Hi @mike. You requested help in figuring out why your Logitech webcam makes you appear red or orange. As a photographer, one thing we have to study is light for the purpose of not just brightness, but for color temperature and shadowing. Your problem can come from one of a few things I notice in the studio. If you are using tungsten lights in the range of 2400-3200 degrees Kelvin, then you must turn off the lights above your head if they are not in that color range. It will cast a blue tint, making you appear red. Google the term “Kelvin temperatures” and you will see what I mean. Since you are using a Mac, the software for Logitech control is not capable of letting you choose color temperature or hue. I know, I have the C920 Pro on both my PC and Mac. On the PC, the software is called Logitech Webcam Capture. It lets you customize much better than the other options, plus it still can do Chroma Keying and Luma Keying for green or blue screen. If you run that camera on a PC (or even through an emulator) and run that software, then you can go down to where it says “auto white balance”, turn it off, and select your color temperature for that camera. As you use the slider for white balance, you will see a set of numbers. The higher the number, the warmer the skin tone, so the lower it is, the cooler the skin tone (redder or blue). I wish Logitech would make the software available for Mac, but am still waiting for them to do so. If you don’t want to run a full fledged PC, then get a stick pc for about $90 just for the webcam or run an emulator on your Mac.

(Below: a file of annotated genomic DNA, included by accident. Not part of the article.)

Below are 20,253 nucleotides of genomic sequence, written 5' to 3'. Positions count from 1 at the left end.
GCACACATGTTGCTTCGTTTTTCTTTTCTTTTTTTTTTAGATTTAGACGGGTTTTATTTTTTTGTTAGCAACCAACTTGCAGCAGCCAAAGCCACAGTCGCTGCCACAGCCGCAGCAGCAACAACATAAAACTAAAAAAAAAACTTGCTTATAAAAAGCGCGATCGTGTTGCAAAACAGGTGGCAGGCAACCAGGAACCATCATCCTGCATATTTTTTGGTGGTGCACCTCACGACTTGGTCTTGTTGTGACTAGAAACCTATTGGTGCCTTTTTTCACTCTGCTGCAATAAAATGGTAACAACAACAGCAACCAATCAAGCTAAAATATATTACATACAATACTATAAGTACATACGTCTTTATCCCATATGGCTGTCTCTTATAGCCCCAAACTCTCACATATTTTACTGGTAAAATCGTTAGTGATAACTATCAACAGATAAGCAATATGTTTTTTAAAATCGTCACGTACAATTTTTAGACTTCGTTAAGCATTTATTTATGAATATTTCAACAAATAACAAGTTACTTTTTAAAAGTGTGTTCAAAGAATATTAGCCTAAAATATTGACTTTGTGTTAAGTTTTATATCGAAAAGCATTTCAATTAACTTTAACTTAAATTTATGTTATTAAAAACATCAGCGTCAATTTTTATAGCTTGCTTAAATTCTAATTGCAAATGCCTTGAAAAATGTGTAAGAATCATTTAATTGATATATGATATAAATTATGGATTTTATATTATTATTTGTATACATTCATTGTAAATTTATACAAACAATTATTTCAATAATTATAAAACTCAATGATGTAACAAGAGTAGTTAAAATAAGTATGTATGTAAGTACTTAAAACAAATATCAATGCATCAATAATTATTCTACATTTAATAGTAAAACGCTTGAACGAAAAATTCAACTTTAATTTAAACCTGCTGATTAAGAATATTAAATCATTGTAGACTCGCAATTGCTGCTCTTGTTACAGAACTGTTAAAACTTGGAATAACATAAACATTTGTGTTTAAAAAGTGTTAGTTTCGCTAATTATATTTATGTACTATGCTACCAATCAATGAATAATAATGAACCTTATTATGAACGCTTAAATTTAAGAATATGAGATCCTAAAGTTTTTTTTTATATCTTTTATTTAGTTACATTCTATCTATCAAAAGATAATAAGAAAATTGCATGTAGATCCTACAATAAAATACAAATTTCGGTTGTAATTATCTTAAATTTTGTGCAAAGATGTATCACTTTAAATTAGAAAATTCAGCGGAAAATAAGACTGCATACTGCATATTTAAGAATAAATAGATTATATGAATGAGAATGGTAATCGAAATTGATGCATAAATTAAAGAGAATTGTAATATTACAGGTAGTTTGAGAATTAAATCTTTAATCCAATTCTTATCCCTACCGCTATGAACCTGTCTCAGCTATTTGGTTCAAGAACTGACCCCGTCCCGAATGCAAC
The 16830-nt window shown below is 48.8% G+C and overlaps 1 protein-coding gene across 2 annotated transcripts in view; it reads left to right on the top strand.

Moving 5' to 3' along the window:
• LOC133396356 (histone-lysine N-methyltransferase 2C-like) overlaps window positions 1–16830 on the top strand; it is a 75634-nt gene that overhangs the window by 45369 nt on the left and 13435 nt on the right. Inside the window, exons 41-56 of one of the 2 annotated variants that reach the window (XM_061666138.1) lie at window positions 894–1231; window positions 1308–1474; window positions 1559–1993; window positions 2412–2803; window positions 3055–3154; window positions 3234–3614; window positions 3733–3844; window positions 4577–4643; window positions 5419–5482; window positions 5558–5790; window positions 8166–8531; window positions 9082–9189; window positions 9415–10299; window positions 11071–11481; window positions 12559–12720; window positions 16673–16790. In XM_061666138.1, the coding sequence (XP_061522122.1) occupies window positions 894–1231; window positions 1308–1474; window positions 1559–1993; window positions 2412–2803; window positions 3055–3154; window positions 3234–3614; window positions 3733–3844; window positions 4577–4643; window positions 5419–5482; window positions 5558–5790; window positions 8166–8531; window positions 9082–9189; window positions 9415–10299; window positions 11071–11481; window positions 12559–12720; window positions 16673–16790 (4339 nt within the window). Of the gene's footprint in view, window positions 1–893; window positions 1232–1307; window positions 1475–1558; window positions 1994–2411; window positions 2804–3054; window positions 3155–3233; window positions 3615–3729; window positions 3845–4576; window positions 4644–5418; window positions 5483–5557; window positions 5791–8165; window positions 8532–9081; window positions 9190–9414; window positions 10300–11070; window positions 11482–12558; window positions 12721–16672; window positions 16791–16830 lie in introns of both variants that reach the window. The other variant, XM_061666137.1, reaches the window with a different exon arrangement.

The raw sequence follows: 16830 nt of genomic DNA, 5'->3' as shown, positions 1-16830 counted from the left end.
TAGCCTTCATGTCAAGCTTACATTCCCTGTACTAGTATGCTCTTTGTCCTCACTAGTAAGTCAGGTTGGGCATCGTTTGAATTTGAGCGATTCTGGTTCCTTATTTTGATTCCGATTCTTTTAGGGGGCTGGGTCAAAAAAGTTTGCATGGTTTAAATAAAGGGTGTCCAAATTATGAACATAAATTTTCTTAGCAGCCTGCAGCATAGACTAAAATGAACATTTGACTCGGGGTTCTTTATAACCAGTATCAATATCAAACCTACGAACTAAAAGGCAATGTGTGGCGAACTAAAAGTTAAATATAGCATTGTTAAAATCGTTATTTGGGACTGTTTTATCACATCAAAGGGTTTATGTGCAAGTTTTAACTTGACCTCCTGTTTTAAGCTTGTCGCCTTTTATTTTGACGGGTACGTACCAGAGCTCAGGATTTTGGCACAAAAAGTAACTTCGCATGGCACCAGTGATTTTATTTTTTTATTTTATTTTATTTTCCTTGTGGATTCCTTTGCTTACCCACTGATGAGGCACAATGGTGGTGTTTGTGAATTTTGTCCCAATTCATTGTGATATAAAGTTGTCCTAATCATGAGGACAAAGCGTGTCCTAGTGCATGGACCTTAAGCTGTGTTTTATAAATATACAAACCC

Now if you are using florescent studio lighting on your softboxes or studio lights, then you are running a cool temperature. The same logic would still apply. That would mean turning off all other lights that are not running in that temperature range. Remember, both Tungsten (2400-3200K roughly) and florescent (5000-5500K roughly) lights will do fine on their own, they just can’t mix with other types of light. A way to test this would be to turn on the studio lights, and have Izabela take a picture of you with the flash on. If you appear purplish, then you are running Tungsten lights. If you appear normal, then you are closer to florescent temperatures.
Lastly, if you have your curtains open in that room, you are interfering with the studio light setup because it is changing the Kelvin temperature. I am leaning more towards this as the main problem, and this would be the easiest to fix if you are the only one facing the open window/sliding door. Simply close the curtain, and the two light sources will not mix, giving you the off color. You still should turn off the overhead bulbs in the wire frame. I hope this helps, and feel free to contact me if you have trouble.